“We were just a little light everywhere and that’s not the type of game you want. We have to find it quickly. Some guys have to look at what they can do different to help the team. We have to regroup and get the negativity out. It has to happen now.”

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Here’s what we learned as Anthony Mantha, Jonathan Marchessault, Jack Eichel, Noah Hanifin, William Karlsson and Howden scored for the Golden Knights. Quinn Hughes scored twice (and hit the crossbar) while Nils Hoglander had the other goal for the Canucks:


Vegas Golden Knights left wing Pavel Dorofeyev (16) celebrates with Anthony Mantha after Mantha scored during the first period
Vegas Golden Knights left wing Pavel Dorofeyev (16) celebrates with Anthony Mantha after Mantha scored during the first period Photo by John Locher /AP

Smart start not in the cards

The Canucks lead the NHL in first period goals (89) and have given up the seventh fewest (53).

They’re also 27-6-3 when leading after 20 minutes, but they were moot points Tuesday.

The Golden Knights broke smartly from the gate and on their second shift, the Canucks were sloppy and coughed up a breakaway in which Pavel Dorofeyev forced Casey DeSmith to make a right pad save. But the puck was loose and Mantha was left unattended for a jam job at 1:27.

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It didn’t get any better after that and the onus was on the Canucks to make something of the rest of the night and take some momentum into Arizona on Wednesday. They had a territorial edge in the second period to try to make a game of it.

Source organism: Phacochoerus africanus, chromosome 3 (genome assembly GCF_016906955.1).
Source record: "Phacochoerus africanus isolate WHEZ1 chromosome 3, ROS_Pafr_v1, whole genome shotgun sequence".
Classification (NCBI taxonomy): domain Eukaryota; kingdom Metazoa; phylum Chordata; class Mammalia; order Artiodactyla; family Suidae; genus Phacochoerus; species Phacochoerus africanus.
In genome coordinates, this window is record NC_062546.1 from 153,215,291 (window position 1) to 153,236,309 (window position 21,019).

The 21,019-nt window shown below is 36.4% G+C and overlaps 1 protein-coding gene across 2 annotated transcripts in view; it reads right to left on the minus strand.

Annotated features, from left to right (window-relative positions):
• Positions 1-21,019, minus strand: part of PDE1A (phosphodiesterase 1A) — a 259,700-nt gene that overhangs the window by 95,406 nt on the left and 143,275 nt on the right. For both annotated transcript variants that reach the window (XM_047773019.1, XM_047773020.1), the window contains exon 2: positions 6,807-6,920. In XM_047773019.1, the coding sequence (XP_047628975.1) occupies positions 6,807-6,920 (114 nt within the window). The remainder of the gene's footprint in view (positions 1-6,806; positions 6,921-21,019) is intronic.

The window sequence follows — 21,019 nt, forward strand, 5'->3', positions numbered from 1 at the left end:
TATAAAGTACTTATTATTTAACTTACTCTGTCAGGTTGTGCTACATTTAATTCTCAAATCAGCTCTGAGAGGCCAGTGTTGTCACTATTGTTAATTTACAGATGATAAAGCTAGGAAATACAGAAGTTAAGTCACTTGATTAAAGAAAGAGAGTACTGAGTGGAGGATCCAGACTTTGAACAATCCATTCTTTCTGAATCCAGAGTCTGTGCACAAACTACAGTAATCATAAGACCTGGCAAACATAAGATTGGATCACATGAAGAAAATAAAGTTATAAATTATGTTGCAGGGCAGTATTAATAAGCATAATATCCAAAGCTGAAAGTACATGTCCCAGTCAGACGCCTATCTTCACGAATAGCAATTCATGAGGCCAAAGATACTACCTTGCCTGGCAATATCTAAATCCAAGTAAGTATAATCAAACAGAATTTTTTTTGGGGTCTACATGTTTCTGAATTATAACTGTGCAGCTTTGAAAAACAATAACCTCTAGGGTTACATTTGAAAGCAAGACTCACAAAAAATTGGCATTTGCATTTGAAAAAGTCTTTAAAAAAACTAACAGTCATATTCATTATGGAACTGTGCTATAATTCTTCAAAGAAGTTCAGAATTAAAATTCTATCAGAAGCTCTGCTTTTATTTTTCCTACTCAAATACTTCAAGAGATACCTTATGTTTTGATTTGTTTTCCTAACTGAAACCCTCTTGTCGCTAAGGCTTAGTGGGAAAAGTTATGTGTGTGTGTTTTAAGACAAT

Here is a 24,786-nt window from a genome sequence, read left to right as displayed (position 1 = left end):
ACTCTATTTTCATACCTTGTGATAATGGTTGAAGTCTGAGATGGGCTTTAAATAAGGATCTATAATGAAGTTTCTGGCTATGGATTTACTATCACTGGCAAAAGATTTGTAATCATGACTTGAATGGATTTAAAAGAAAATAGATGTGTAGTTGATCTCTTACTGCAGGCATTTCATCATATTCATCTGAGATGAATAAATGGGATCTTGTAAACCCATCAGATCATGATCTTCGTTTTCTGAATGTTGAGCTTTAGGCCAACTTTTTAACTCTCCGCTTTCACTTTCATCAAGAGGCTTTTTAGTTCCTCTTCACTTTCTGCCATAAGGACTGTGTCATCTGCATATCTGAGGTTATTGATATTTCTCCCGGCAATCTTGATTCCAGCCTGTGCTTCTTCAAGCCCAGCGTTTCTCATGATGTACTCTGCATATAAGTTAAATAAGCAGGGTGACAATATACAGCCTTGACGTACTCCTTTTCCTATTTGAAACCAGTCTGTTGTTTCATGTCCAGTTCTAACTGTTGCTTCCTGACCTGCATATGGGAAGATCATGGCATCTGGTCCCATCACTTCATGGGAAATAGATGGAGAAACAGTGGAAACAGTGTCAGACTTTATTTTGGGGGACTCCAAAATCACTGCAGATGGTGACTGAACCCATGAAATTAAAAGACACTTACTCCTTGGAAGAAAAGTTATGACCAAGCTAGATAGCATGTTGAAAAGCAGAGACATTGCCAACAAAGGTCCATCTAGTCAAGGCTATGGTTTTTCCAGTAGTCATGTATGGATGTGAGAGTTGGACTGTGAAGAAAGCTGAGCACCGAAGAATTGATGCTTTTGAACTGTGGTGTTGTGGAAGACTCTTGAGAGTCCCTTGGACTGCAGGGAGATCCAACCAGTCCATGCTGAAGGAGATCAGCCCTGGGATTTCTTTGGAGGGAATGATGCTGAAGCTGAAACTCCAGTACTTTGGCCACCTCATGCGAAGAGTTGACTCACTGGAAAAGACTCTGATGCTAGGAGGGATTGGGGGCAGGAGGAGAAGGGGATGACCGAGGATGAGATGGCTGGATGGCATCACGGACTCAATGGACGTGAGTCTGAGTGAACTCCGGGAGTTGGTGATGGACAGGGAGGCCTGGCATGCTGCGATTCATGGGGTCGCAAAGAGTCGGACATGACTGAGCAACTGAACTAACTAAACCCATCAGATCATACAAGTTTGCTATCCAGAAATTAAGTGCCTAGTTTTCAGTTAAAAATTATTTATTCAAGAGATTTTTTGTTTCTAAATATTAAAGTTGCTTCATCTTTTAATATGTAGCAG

Hughes gave the Canucks a breath of life in the frame when Elias Pettersson set a power play screen and his point shot found the glove side to reduce the deficit to 5-2.

And early in the third, the captain struck again for his career-high 15th goal, but the Golden Knights responded 24 seconds later.

The Canucks tried to do the same and mount a comeback in the first period.

Hoglander scored by coming off the boards and getting to the front of the net and jamming his career-high 23rd goal to make it 2-1. However, the Golden Knights struck just 20 seconds later as the Canucks were slow on the back check and didn’t pick up the trailer.

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Vancouver Canucks left wing Nils Hoglander, right, celebrates after scoring against the Vegas Golden Knights during the first period
Nils Hoglander, right, celebrates after scoring against the Vegas Golden Knights during the first period Photo by John Locher /AP

Can Pettersson find some swagger?

The slick Swede logged his 400th career regular-season game Tuesday.

The signpost was of significance because his 407 points (169-238) average to a point-per-game clip, the true measure of sustained production and future value.

And that’s where it gets interesting.

Pettersson has had his challenges this season — a reported groin issue and a recent maintenance day — plus scoring slumps that have led to a host to wingers to get his game going. His 84 points (33-51) have him in the top 13 of league scoring.

However, he hasn’t been prominent at pace or as dominant with the puck as he can be. He had two shots and four attempts Tuesday.

“It’s my job to figure ways to get him going,” said Tocchet. “When he moves his feet, and I know everybody talks about it, he drives plays. He’s a hell of a player and we just have to keep reminding him to get in those situations and attack.

“He’s got 61 goals on his wings (23 from Hoglander and 38 from Boeser). Do the right things and it could be a dangerous line for us.”

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reference: theprovince.com